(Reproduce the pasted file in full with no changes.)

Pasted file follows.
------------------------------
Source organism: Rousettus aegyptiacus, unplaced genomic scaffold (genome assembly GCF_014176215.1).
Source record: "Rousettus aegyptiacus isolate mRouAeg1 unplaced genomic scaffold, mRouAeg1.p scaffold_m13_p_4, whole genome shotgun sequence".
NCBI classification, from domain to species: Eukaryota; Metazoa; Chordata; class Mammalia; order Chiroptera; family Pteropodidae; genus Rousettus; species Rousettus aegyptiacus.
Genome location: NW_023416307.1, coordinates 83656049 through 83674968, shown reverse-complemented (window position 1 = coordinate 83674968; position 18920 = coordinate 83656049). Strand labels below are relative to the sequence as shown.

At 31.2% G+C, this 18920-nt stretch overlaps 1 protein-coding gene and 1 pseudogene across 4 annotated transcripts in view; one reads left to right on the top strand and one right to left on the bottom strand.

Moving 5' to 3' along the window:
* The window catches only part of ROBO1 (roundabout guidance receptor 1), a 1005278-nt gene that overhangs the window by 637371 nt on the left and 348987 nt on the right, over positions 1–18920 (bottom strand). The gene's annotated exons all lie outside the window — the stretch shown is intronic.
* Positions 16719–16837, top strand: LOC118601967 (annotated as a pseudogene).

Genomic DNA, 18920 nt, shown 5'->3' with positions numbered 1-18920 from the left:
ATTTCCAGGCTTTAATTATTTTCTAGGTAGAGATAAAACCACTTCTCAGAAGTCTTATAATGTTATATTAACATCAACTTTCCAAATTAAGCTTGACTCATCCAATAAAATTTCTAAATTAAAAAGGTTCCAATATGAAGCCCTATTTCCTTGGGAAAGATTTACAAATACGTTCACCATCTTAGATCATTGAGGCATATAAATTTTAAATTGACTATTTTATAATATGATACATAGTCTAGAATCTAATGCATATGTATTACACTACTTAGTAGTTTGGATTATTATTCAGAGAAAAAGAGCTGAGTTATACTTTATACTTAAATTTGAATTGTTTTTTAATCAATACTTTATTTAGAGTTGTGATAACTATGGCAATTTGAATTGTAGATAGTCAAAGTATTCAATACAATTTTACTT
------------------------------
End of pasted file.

Source organism: Rousettus aegyptiacus, unplaced genomic scaffold (genome assembly GCF_014176215.1).
Source record: "Rousettus aegyptiacus isolate mRouAeg1 unplaced genomic scaffold, mRouAeg1.p scaffold_m13_p_4, whole genome shotgun sequence".
NCBI classification, from domain to species: Eukaryota; Metazoa; Chordata; class Mammalia; order Chiroptera; family Pteropodidae; genus Rousettus; species Rousettus aegyptiacus.
Genome location: NW_023416307.1, coordinates 83656049 through 83674968, shown reverse-complemented (window position 1 = coordinate 83674968; position 18920 = coordinate 83656049). Strand labels below are relative to the sequence as shown.

At 31.2% G+C, this 18920-nt stretch overlaps 1 protein-coding gene and 1 pseudogene across 4 annotated transcripts in view; one reads left to right on the top strand and one right to left on the bottom strand.

Moving 5' to 3' along the window:
* The window catches only part of ROBO1 (roundabout guidance receptor 1), a 1005278-nt gene that overhangs the window by 637371 nt on the left and 348987 nt on the right, over positions 1–18920 (bottom strand). The gene's annotated exons all lie outside the window — the stretch shown is intronic.
* Positions 16719–16837, top strand: LOC118601967 (annotated as a pseudogene).

Genomic DNA, 18920 nt, shown 5'->3' with positions numbered 1-18920 from the left:
ATTTCCAGGCTTTAATTATTTTCTAGGTAGAGATAAAACCACTTCTCAGAAGTCTTATAATGTTATATTAACATCAACTTTCCAAATTAAGCTTGACTCATCCAATAAAATTTCTAAATTAAAAAGGTTCCAATATGAAGCCCTATTTCCTTGGGAAAGATTTACAAATACGTTCACCATCTTAGATCATTGAGGCATATAAATTTTAAATTGACTATTTTATAATATGATACATAGTCTAGAATCTAATGCATATGTATTACACTACTTAGTAGTTTGGATTATTATTCAGAGAAAAAGAGCTGAGTTATACTTTATACTTAAATTTGAATTGTTTTTTAATCAATACTTTATTTAGAGTTGTGATAACTATGGCAATTTGAATTGTAGATAGTCAAAGTATTCAATACAATTTTACTT